Journalists and the media should apply the same journalistic principles to portrayals of Muslims that they apply while covering their own societies and other ethnic and religious communities in media discourse. The public tends to have balanced opinions if they are given the opportunity to access and understand a wide and diverse range of opinions. The emphasis on limited voices, as in the case of anti-Muslim narratives, precludes the possibility for news consumers to form an informed opinion. The media can achieve this by interacting with and referring to more voices of Muslim communities.

At the start of the new millennium after September 11, the media spotlight turned overwhelmingly to Islam. Journalists, however, were unprepared to provide answers to the questions that raged through their speech analysis and investigative reporting due to the lack of knowledge required about Islam and the fact that they did not had had little contact with Muslim communities.

Western journalists covering Islam and the Muslim world can be encouraged to study their topics further. This will expose them to a wide range of opinions and therefore help them overcome the tendency to stereotype and profile Muslims. This awareness will enable them to provide context to readers for an informed understanding of the issues facing the Islamic world.

In the last article, we analyzed the dynamic nature of the interplay between media representations, public opinion formation and resulting policy responses regarding refugees and Muslim immigrants. We have found that those who flee their country under the most difficult circumstances, often risking their lives, end up becoming the targets of prejudice, hatred and Islamophobia.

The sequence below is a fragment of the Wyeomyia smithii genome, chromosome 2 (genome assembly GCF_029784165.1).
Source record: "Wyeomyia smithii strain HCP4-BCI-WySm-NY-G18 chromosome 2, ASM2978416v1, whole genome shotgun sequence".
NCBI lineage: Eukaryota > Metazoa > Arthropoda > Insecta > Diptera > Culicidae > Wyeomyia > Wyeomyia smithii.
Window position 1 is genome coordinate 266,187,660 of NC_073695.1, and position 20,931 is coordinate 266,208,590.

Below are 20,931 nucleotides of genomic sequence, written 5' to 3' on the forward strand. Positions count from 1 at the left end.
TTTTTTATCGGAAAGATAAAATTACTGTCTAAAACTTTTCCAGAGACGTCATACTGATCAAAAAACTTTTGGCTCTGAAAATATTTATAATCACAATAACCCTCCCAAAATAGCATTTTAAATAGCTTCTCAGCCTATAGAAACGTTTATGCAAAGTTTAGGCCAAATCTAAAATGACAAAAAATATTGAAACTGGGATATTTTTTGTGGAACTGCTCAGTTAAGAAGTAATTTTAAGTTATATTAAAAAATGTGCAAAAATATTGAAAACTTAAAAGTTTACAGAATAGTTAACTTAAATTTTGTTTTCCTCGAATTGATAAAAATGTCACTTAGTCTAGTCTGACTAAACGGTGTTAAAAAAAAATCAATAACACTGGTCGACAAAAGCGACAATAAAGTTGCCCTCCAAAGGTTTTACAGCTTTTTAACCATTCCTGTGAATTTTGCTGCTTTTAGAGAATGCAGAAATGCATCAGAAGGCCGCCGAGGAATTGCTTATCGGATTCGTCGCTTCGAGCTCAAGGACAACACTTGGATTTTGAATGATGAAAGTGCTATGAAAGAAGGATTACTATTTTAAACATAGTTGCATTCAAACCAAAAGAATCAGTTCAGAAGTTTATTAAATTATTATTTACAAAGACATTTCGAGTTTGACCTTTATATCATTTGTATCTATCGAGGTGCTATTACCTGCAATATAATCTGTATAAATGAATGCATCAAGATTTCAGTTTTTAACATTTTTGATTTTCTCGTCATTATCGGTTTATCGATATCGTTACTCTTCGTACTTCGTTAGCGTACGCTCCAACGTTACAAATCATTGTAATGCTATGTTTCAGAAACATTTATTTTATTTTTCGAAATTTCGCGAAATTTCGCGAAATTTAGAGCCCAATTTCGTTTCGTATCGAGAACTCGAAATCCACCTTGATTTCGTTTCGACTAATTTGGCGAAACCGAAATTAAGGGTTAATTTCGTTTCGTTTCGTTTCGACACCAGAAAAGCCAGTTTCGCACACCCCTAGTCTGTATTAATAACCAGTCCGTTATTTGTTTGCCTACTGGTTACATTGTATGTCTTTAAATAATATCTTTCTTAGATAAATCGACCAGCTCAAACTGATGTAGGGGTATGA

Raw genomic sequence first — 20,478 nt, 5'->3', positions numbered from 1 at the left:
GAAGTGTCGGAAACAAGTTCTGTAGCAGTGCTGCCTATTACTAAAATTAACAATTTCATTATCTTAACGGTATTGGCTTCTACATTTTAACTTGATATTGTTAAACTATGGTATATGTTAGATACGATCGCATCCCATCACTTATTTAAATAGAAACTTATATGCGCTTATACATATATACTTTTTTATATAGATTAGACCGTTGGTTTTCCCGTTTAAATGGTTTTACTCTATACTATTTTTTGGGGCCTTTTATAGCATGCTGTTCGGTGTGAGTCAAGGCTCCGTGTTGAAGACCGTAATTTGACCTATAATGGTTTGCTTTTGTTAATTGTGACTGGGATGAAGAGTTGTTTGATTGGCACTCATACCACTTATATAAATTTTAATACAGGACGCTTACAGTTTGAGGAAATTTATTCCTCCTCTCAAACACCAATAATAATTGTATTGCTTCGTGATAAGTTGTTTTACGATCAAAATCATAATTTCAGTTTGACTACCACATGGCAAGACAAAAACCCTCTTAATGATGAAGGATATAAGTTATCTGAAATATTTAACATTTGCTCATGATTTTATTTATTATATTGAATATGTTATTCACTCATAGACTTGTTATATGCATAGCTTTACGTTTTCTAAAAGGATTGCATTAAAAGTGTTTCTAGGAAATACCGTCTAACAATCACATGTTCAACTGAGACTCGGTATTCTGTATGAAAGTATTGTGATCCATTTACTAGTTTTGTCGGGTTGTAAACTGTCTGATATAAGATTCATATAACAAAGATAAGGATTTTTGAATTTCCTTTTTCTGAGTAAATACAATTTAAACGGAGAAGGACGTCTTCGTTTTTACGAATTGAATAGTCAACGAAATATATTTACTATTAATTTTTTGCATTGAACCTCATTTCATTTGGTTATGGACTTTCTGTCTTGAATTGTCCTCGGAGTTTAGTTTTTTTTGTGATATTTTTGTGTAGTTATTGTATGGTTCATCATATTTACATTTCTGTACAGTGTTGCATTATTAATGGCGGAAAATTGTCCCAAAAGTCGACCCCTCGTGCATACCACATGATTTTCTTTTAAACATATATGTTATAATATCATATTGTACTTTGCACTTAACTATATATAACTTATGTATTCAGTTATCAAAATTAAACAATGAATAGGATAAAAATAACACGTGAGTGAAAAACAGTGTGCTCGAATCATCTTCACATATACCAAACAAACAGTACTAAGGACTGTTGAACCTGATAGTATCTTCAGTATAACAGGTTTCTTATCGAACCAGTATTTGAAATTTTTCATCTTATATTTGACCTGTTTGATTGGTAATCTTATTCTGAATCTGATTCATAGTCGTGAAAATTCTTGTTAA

This policy of delegitimizing asylum seekers is in line with the way in which the majority of public opinion, influenced by media representations, wants refugees to be presented: as threats to national interests. Here, the media, as the fourth pillar of the state, are supposed to scrutinize policies and attitudes, but instead choose to echo them, thus reinforcing the feelings of the population towards the applicants. asylum.

The lack of media scrutiny, coupled with heightened public expectations from governments, has led authorities to put in place more restrictive immigration regimes aimed at deterring potential refugees. The public discourse on asylum seekers can change if the media can take a more nuanced view of them by exploring their situation from human and socio-economic perspectives without invoking their religious identity.

By virtue of their population and their geographical distribution, Muslims are an essential actor in the peace and stability of the world. Events unfolding in Muslim countries are likely to affect the rest of the world. It is the ethos and the spirit of globalization. Thus, an attempt to further marginalize Muslims will be counterproductive.

Western media have a huge role to play in correcting public perceptions through more comprehensive reporting and responsible portrayal of the conflicts, events and crises unfolding in the Muslim world.

To achieve this goal, the media must adhere to the fundamentals of journalism and avoid the obsession with using Islam for political coverage. The media should be a bridge to foster understanding between Islam and the West, in addition to raising awareness of the circumstances facing asylum seekers and immigrants.

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Twitter: @ Amanat222